Introduction to Modern System Design

System design is the process of defining components and their integration, APIs, and data models to build large-scale systems that meet a specified set of functional and non-functional requirements.

System design uses the concepts of computer networking, parallel computing, and distributed systems to craft systems that scale well and are performant. Distributed systems scale well by nature. However, distributed systems are inherently complex. The discipline of system design helps us tame this complexity and get the work done.

System design aims to build systems that are reliable, effective, and maintainable, among other characteristics.

  • Reliable systems handle faults, failures, and errors.
  • Effective systems meet all user needs and business requirements.
  • Maintainable systems are flexible and easy to scale up or down. The ability to add new features also comes under the umbrella of maintainability.

Modern system design using building blocks

We have separated out commonly-used design elements, such as load balancers, as the basic building blocks for high-level system design. This serves two purposes. First, it allows us to discuss all the building blocks in detail and discuss their interesting mini-design problems. Second, when we tackle a design problem, we can concentrate on problem-specific aspects, mention the building block we’ll use, and how we’ll use it. This helps us remove duplicate discussions of commonly-occurring design elements. 

We have identified sixteen building blocks that are crucial in designing modern systems.

About this course

This course is about designing systems that scale with increasing users, remain available even under different faults, and meet functional goals with good performance. Real-world system building is an iterative process where we start with a reasonably good design, measure how it performs, and improve the design in the next iteration.

The focus of this course is to immerse ourselves into carefully-selected system design endeavors to enable ourselves to tackle any novel design problem, be it in a systems design interview or a task at the office. This course aims to teach concepts instead of giving out boilerplate designs. Some gaps that this course aims to fill are listed below.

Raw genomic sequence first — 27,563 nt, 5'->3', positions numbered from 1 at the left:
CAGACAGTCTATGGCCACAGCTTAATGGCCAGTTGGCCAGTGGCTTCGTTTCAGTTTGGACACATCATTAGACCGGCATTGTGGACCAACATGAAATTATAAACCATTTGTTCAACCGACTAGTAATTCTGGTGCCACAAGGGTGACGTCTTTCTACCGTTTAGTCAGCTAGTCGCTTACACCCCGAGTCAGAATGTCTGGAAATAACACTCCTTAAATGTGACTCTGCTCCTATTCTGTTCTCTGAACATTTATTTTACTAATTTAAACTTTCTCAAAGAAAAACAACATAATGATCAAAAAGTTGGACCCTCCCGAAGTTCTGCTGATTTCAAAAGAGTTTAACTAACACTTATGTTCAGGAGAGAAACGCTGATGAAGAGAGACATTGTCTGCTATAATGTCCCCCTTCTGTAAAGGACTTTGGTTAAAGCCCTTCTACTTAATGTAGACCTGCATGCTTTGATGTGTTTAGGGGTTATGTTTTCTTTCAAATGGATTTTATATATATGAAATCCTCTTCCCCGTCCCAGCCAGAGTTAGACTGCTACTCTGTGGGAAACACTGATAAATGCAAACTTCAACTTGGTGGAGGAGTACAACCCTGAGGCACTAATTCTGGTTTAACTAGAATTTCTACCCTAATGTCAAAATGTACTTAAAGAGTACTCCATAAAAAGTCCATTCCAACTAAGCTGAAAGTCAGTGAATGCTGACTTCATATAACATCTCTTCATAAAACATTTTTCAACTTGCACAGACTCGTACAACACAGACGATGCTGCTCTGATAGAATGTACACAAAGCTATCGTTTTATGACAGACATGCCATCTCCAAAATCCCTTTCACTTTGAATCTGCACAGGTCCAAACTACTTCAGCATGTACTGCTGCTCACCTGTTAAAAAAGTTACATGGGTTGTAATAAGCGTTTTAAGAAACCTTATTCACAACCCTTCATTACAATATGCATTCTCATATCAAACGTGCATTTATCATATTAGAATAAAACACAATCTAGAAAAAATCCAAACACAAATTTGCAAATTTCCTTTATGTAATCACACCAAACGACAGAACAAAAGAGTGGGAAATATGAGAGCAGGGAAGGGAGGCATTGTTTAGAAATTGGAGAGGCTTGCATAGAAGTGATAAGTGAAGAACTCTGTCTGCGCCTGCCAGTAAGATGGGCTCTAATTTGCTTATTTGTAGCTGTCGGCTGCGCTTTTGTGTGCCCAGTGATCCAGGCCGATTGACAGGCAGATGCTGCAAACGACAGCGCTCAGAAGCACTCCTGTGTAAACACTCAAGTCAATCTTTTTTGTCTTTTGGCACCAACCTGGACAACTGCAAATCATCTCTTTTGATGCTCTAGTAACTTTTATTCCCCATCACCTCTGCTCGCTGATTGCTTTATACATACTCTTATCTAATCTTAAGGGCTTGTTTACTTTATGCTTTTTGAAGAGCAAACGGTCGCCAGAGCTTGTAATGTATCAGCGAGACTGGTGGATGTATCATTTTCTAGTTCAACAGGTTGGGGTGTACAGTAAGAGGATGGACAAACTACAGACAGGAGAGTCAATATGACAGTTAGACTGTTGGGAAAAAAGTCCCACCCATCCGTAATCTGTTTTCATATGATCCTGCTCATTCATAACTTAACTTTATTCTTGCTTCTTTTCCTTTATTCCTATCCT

A fresh look at system design: Many system design courses provide a formula to attack a specific problem. This might seem attractive in a high-stress situation like an interview, but it might encourage memorizing a design solution instead of actually understanding the problem and devising an appropriate solution. If system design were that formulaic, then we probably wouldn’t need people for system designing. System design is as much an art as it is a science, and attacking a design problem from the first principles gives a fresh feel to it.

Going deep and broad: We tackle some traditional problems, but with added in-depth discussions on them. We give proper rationale for why we use some components despite their tradeoffs. For example, we explain why we use a particular database, a caching system, or a load balancing technique in a design.

We address some new design problems as well that touch upon not only scalability but also availability, maintainability, consistency, and fault-tolerance. Collectively, traditional and new problems cover all aspects of modern system design activity. Our hope is that this course prepares learners to effectively tackle any new design problem they encounter.